“Changing the curtains is also an easy update. Instead of thick wintry block out curtains, swap for soft looking luxurious sheers for a calm space,” Justine says.
“Cotton and linen sheers are great and have good airflow through the fabric. Select warmer colours like stone, beige or cream for a summery look.”
Free yourself from clutter
Ridding your home of clutter can improve airflow instantly making your space feel fresher and, in turn, cooler.
“Your home will feel cooler by taking away the ‘bulk’ of a heavy, cold winter,” says Nina Rosace from HomeSorted.
Nina suggests going one room at a time to avoid feeling overwhelmed.
“Use an empty suitcase or buy some vacuum sealed space bags to store those bulky items and winter clothes,” she says.
“The kitchen can also be decluttered so remove and store any large pots used for winter warming soups and place them out of reach as your summer cooking usually requires salad bowls and grill pans.
“Declutter your medicine cabinet of any ‘cold & flu’ remedies too and replace with basic items, such as a practical first aid kit.”
Keep your cool in bed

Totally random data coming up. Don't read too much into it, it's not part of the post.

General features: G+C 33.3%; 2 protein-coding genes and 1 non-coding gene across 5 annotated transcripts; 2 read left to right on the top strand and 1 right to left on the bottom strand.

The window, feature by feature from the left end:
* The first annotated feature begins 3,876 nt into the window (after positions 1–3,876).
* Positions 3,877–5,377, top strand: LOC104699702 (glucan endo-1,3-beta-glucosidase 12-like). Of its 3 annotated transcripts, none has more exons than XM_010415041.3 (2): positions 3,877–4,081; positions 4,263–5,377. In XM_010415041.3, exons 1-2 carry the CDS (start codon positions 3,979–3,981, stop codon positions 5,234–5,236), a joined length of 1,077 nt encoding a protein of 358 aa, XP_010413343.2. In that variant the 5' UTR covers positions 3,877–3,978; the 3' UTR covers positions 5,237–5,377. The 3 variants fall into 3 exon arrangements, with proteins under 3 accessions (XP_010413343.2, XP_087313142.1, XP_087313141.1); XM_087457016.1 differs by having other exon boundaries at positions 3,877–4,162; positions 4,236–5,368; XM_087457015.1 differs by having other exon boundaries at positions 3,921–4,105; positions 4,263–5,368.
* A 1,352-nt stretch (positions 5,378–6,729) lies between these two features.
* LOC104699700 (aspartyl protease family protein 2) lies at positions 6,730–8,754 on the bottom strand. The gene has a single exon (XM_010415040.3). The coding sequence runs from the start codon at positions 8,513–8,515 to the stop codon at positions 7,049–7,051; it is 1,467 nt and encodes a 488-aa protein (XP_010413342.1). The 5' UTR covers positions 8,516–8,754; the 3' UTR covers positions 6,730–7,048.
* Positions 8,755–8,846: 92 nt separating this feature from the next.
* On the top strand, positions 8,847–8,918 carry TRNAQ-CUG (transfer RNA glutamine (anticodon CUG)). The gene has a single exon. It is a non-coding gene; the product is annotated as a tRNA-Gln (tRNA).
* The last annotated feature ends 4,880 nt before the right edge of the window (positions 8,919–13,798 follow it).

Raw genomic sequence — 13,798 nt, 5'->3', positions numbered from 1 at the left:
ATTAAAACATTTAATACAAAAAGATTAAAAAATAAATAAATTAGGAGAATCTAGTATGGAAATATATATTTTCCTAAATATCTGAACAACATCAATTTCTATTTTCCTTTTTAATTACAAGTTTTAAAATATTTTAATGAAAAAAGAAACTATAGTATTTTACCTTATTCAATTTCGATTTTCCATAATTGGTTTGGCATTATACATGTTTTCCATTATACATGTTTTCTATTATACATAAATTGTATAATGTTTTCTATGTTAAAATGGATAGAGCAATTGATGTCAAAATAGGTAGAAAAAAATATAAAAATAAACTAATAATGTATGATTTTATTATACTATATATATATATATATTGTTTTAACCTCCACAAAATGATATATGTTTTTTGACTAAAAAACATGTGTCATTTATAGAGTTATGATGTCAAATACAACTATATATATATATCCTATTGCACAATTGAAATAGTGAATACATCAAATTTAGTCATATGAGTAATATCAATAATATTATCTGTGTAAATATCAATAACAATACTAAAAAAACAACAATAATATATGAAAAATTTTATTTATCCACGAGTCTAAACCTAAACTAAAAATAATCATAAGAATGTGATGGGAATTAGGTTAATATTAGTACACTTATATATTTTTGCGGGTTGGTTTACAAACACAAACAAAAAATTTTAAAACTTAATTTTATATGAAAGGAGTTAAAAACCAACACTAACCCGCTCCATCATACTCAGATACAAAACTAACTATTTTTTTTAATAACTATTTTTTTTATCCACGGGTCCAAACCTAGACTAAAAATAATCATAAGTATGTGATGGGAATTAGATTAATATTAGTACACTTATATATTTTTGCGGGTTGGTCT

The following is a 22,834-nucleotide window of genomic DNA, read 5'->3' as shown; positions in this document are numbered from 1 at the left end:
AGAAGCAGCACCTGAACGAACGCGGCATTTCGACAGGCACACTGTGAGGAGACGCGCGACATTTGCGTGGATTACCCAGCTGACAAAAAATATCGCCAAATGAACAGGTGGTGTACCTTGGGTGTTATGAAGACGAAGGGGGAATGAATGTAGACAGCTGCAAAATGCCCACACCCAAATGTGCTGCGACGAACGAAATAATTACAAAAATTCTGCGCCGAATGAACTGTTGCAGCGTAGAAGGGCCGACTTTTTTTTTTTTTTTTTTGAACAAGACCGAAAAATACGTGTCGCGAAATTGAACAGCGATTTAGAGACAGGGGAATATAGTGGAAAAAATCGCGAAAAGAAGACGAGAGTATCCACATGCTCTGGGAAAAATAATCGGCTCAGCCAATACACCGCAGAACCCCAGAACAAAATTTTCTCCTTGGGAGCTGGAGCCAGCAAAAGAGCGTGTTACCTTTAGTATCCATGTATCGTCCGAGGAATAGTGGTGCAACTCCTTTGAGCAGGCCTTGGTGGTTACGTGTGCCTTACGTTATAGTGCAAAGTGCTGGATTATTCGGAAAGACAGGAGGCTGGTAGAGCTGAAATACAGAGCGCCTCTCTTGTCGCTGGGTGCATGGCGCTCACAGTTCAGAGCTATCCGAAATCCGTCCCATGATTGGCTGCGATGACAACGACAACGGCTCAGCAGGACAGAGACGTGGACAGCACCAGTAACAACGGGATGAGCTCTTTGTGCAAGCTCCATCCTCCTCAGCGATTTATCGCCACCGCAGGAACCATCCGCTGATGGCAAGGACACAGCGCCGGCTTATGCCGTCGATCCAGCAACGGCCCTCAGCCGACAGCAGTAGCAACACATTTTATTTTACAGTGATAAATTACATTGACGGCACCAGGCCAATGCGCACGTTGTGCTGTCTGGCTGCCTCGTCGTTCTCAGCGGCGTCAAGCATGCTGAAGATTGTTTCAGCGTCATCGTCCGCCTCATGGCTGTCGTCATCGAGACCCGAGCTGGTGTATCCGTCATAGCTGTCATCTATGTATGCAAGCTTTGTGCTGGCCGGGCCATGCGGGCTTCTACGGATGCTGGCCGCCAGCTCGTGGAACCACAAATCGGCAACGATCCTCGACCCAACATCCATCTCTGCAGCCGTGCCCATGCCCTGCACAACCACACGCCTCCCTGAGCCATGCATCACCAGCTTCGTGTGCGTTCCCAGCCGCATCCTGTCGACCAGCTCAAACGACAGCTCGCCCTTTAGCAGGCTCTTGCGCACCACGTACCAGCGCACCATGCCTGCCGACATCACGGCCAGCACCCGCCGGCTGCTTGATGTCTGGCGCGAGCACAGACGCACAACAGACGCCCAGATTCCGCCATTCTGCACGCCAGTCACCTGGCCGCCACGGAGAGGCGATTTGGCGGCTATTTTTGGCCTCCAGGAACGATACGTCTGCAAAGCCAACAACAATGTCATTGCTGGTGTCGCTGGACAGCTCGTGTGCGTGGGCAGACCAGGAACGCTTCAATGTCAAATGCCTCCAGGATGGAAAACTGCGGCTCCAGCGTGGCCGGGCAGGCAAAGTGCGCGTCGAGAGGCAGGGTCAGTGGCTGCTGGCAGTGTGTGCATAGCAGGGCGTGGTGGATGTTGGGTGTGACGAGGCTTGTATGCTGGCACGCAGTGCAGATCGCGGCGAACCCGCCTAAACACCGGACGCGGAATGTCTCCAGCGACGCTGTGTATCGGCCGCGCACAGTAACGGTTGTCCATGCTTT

A cool bedroom, around 18C to 20C, promotes a more restful sleep.
A well-ventilated room is essential so try opening windows to take advantage of lower night temperatures and fresh air.
If you want to keep cool in bed during a hot summer night, the material matters.
“The best bed sheets for both kids and adults are made from natural fibres because they allow breathability, let air circulate and draw moisture away from the skin,” says Stacey Kastrounis from online homewares retailer TheHome.com.au.
If you prefer a doona in summer, Stacey says look for quilts in natural fibres such as cotton, tencel or bamboo. They will absorb any moisture and keep you cool as you sleep.
“If you’re still struggling to stay cool, considering investing in a cooling mattress topper or a gel pillow,” she says. “The cooling gel system offers a refreshing night’s sleep and is ideal for warm sleepers.”
Add an alfresco
If you have an existing house consider adding an alfresco dining and entertaining space so you can get outside in the evenings as the temperature drops.
“Think about positioning your alfresco space adjacent to an internal living or dining space to allow for more flexibility,” says architect Ann Botrell from Home Impact.
“You might also want to think about having an alfresco space on an unused driveway to the side of your home.”
If a renovation or addition is out of the question Ann suggests defining an area in your garden with some paving.
“Even adding an umbrella will make the space more friendly,” she says.
The woven Noosa chairs, from Globe West can be used indoors or out,
Use natural materials from Fenton and Fenton in your alfresco area to channel a tropical resort.
The Somers bedcover from Linen House is a cool alternative to a doona.
New outdoor furniture from Vavoom Emporium (above) makes alfresco spaces inviting while a jute rug like this one (below) from Sage & Clare is a great option for summer.